Strathclyde University to explore corrosion of tidal turbines

Illustration (Image: Strathclyde University)

The University of Strathclyde has been awarded £1.1 million to study erosion and corrosion of tidal and wind turbines as part of the SPIRE 2 project.

A Strathclyde team, led by Professor Margaret Stack, in the Department of Mechanical and Aerospace Engineering, comprising Prof Bill Leithead, Prof Andy Heyes and Cameron Johnstone, will use the funding to recruit five PhD researchers to study erosion and corrosion of wind and tidal turbines, according to the University of Strathclyde.

The research is part of the €6.7 million cross-border SPIRE 2 project, led by Ulster University, with the aim of developing a range of consumer-owned energy storage devices to help meet current and future electricity market needs.

Stack said: “Wear, erosion and corrosion of materials and surface coatings can limit the performance of renewable energy devices and ultimately energy efficiency. The research findings from this project will provide a roadmap of performance based on laboratory simulation of materials degradation from experimental testing and computational modelling which will inform energy storage models as part of the overall SPIRE 2 project.”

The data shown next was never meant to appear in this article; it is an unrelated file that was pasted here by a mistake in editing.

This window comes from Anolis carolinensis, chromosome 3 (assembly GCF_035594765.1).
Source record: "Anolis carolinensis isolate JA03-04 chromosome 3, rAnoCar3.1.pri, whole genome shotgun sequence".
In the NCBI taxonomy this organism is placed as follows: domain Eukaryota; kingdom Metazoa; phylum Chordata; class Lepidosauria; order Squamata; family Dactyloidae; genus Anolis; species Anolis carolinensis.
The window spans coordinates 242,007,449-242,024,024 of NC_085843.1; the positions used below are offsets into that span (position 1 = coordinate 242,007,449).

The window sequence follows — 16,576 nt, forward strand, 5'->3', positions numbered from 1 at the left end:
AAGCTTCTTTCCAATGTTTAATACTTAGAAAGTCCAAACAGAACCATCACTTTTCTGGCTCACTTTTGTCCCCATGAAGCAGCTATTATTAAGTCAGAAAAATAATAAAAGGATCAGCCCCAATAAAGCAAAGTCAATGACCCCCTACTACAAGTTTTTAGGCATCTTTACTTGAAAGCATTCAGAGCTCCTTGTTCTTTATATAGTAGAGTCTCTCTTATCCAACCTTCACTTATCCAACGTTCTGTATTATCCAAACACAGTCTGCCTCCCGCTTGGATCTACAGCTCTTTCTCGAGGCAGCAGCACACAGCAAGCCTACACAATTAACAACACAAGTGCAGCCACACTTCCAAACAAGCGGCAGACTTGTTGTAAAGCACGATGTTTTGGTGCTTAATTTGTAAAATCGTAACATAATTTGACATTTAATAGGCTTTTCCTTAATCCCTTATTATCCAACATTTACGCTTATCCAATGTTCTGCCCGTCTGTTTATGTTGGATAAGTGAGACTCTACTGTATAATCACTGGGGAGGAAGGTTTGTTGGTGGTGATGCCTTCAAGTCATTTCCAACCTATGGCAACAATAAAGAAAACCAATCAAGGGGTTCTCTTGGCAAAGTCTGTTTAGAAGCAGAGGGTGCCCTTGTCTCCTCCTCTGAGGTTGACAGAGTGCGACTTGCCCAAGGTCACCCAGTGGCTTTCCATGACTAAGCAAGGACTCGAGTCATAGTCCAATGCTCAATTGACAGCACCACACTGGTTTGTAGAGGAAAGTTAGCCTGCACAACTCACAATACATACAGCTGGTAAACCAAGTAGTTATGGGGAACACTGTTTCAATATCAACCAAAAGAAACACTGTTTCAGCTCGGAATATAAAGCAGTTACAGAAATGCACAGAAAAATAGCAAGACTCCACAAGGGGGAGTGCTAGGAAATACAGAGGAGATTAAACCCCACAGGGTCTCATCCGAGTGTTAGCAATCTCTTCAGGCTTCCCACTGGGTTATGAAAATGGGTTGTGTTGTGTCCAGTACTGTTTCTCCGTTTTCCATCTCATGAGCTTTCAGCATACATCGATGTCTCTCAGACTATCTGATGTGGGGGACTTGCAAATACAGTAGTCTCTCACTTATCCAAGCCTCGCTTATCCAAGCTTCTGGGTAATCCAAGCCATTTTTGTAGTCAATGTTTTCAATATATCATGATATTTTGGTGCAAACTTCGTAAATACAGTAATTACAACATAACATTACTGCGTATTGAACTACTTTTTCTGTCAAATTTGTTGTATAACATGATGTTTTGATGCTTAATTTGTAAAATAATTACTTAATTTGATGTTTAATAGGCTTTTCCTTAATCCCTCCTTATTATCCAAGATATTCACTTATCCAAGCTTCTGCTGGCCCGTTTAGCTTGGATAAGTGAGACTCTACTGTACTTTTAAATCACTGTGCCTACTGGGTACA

Neil Hewitt, Professor at Ulster University, said: “Within SPIRE 2, the role of Strathclyde in understanding of long term weather-related impacts on the performance of wind and marine renewable energy systems is very important.

“Information on the degradation in performance over time will provide a sound technical and economic basis for energy storage sizing, both for newly-installed systems and existing systems having to operate in different market structures.

“The project will create 17 PhD studentships and will further develop six post-doctoral researchers. By creating this supply of highly-educated developers, able to transform research ideas into commercial reality, SPIRE 2 will also contribute to local economic growth. These positions are now open to applicants and offer an opportunity to be involved in strategically significant global energy research.”

It is expected that SPIRE 2 will generate at least eight intellectual property disclosures in areas ranging from thermochemical material storage to heat pump design and ways to prevent biofouling, Ulster University informed.

The project is funded by the EU’s Interreg VA programme, with the match-funding provided by the Department of Jobs, Enterprise and Innovation in Ireland and the Department for the Economy in Northern Ireland.